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March 09, 2000 - Image 9

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The Michigan Daily, 2000-03-09

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NATION/WORLD-

The Michigan Daily - Thursday, March 9, 2000 - 9A

Bradley expected to withdraw from race, back Gore
McCain plans to ponder all possible options /

WASHINGTON (AP) - Bill Bradley readied an belief that he is a good person," Gore said on NBC.
endorsement of old foe Al Gore yesterday as he "I have worked with him in the Senate."
rpted his exit from the Democratic presidential Neither Bradley nor McCain scheduled any public
mpaign. John McCain went home to Arizona, his appearances during the day. For both, it was a sobering
Republican challenge near an end, voluntarily or not. Wednesday after a Super Tuesday that effectively ended
Gore and Texas Gov. George Bush, nominees-in- their hopes of winning the White House in 2000.
waiting, reached out to their defeated rivals and Advisers to Bradley, speaking on condition of
jabbed at one another as they pivoted toward the anonymity, said the former New Jersey senator would
general election. announce his withdrawal today and throw his support
Bush labeled the vice president A A to the vice president.
"an agent of Washington," and Gore Bradley, 56, plans to stay active in
returned the insult, saying Bush was public life and is not expected to rule
too cozy with the "extreme right" as out another presidential run, the advis-
aersonified by the National Rifle ers said. They also said he has no
tsociation and religious broadcaster interest in the vice presidential spot on
Robertson. the Democratic ticket.
Bush also appealed to McCain's desire, often stat- Not that Gore was thinking along those lines. One
ed on the campaign, to deny Gore the White House. senior adviser to the vice president, speaking on con-
"I would say, 'John, let's team up and let's win. Let's dition of anonymity, noted that Bradley had not won
beat Al Gore," the governor said. He hastened to add any contests in his quest for the nomination and
he wasn't extending an offer of the vice presidential Gore would want someone on the ticket who had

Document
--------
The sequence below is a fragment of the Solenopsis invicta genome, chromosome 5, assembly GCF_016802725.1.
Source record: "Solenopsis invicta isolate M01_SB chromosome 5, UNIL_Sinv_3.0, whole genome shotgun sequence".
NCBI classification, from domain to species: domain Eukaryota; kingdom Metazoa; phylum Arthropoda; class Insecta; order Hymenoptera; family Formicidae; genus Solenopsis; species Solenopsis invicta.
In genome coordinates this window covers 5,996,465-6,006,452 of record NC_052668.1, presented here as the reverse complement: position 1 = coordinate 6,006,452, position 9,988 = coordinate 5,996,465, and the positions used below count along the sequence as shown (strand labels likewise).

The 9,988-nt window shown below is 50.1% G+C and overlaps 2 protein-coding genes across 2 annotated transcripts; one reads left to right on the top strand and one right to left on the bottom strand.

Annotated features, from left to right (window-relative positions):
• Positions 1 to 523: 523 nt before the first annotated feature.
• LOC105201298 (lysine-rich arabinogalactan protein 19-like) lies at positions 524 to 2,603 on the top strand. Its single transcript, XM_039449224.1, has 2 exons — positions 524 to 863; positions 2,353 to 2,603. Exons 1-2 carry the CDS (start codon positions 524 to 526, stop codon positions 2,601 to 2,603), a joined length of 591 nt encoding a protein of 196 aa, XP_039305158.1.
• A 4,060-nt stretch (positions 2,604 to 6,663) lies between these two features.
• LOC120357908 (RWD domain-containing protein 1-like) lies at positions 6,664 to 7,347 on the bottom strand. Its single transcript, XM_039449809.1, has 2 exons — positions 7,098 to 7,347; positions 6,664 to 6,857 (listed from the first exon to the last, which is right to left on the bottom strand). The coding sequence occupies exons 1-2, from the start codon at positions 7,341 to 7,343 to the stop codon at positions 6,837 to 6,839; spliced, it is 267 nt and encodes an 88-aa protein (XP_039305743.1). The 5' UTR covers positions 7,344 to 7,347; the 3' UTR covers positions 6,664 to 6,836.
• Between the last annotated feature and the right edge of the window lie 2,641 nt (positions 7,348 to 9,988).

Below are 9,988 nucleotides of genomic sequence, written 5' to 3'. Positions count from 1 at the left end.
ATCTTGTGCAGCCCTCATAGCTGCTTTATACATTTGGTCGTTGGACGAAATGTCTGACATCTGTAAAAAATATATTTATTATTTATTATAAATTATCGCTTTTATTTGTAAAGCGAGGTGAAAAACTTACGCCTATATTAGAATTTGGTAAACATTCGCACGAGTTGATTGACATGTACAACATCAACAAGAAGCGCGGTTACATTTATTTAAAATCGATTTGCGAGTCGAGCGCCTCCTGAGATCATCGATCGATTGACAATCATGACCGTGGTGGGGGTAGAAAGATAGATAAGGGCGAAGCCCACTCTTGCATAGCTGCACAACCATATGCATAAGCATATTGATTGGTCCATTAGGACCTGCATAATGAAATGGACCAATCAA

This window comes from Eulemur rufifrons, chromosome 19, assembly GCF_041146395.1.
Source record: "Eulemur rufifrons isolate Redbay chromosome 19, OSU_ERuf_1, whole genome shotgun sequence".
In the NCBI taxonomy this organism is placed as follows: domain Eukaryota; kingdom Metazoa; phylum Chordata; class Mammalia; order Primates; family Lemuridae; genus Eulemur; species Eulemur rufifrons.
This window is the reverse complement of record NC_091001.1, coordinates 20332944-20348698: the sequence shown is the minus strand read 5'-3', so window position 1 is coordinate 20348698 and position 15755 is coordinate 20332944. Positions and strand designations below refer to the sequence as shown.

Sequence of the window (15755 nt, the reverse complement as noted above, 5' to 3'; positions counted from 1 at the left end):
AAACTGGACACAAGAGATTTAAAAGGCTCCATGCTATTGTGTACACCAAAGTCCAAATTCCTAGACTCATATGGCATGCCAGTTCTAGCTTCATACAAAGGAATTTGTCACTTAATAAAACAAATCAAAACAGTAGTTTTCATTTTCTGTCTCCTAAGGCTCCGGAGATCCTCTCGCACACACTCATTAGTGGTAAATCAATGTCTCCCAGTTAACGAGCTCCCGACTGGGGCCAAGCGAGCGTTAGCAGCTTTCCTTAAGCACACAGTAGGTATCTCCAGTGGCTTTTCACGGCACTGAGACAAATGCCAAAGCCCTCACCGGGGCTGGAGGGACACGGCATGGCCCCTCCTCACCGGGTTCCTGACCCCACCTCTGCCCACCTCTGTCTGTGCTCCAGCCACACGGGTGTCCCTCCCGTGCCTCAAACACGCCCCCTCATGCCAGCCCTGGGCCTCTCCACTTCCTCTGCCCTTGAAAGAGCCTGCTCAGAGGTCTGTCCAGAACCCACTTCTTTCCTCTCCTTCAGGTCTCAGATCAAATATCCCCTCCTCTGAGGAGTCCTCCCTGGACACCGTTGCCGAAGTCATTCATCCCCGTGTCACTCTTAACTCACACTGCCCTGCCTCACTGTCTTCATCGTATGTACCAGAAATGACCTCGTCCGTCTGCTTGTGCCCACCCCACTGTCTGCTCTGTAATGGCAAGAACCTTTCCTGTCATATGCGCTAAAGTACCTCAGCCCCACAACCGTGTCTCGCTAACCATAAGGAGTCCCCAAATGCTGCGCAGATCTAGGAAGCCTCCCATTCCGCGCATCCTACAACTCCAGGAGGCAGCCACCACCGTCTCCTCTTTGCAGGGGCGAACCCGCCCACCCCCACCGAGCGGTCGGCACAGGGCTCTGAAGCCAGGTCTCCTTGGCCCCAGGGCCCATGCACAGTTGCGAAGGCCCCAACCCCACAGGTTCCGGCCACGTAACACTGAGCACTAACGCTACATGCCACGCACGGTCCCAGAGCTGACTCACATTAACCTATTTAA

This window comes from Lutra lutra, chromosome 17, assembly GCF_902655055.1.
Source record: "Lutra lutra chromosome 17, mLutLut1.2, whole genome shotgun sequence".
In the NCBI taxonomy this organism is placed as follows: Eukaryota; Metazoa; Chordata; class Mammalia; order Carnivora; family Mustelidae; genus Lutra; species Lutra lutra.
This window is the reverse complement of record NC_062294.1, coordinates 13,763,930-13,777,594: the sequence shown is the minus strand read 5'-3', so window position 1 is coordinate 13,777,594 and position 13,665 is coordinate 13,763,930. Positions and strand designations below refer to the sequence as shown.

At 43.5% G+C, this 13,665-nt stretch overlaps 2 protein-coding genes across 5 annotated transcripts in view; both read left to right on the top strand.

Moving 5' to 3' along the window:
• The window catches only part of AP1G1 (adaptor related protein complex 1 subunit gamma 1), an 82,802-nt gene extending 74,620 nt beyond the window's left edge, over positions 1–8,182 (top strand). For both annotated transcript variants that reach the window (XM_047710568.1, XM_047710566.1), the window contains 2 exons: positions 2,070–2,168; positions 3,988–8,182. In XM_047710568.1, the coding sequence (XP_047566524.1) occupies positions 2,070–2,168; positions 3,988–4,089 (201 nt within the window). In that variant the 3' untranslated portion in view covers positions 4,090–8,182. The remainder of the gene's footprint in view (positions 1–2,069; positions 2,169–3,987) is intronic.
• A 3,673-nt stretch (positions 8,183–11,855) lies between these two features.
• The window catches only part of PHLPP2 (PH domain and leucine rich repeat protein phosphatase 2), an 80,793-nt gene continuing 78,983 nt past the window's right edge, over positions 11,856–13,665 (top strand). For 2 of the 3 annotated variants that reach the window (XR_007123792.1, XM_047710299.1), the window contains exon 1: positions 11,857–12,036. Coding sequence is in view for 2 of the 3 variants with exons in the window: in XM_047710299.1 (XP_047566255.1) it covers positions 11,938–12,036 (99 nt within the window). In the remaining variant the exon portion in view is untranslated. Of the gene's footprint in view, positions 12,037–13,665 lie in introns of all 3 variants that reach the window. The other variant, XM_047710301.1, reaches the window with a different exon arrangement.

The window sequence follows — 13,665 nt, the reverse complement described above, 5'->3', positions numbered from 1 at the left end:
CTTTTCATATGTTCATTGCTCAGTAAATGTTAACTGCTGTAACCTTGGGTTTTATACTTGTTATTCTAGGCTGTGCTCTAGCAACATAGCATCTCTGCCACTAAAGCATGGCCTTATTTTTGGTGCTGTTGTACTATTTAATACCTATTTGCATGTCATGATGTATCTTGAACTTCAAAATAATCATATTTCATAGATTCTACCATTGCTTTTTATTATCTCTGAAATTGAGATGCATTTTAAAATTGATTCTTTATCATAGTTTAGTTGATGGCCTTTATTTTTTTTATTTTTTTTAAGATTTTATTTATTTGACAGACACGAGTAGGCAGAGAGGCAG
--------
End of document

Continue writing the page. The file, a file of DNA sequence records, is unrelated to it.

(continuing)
spot on his ticket. demonstrated an ability to carry a state.
Gore offered warm words for Bradley, whom he A senior aide to McCain, also speaking on condi-
had attacked repeatedly in debates and advertising tion of anonymity, said a list of all possible options
when the nomination was at risk. had been prepared for his meetings during the day.
* "Throughout the campaign I've affirmed my These included staying in the race to further his

political reform agenda, getting out and supporting
the GOP ticket, and leaving to mount a third-party
bid. McCain has said previously he would not leave
the GOP and the adviser said he had no reason to
believe the senator had changed his mind.
Republicans aides said there had been discussions
about how to ease McCain's return to the Senate
after a campaign in which he often attacked his own
party as beholden to special interests.
The presidential campaign was at a pivot point,
but there were still primaries to come, and both Bush
and Gore continued to seek votes.
Gore had Michigan and Minnesota on his itinerary
for the day, two states where Democratic delegates
will be selected over the next few days. At the same
time, given the collapse of Bradley's candidacy, the
vice president's aides decided to pull back S500,000
in television advertising that had been slated for
Southern states holding primaries on March 14.
Bush set stops today in Colorado, Utah and
Wyoming, where delegates will be picked in pri-
maries and caucuses tomorrow.
After the virtual nationwide primary on Tuesday,
the AP delegate count showed Gore with 1,424 dele-
gates, to 412 for Bradley, out of 2,170 needed for the
nomination.

AP PHOTQN
Republican presidental candidate Texas Gov. George W. Bush addresses news
media at the Govemors Mansion in Austin yesterday with his wife Laura.

Fed says
spending
essentil
to boom.
WASHINGTON (AP) - Federal
-Reserve Board Chairman Alan
Greenspan yesterday warned banks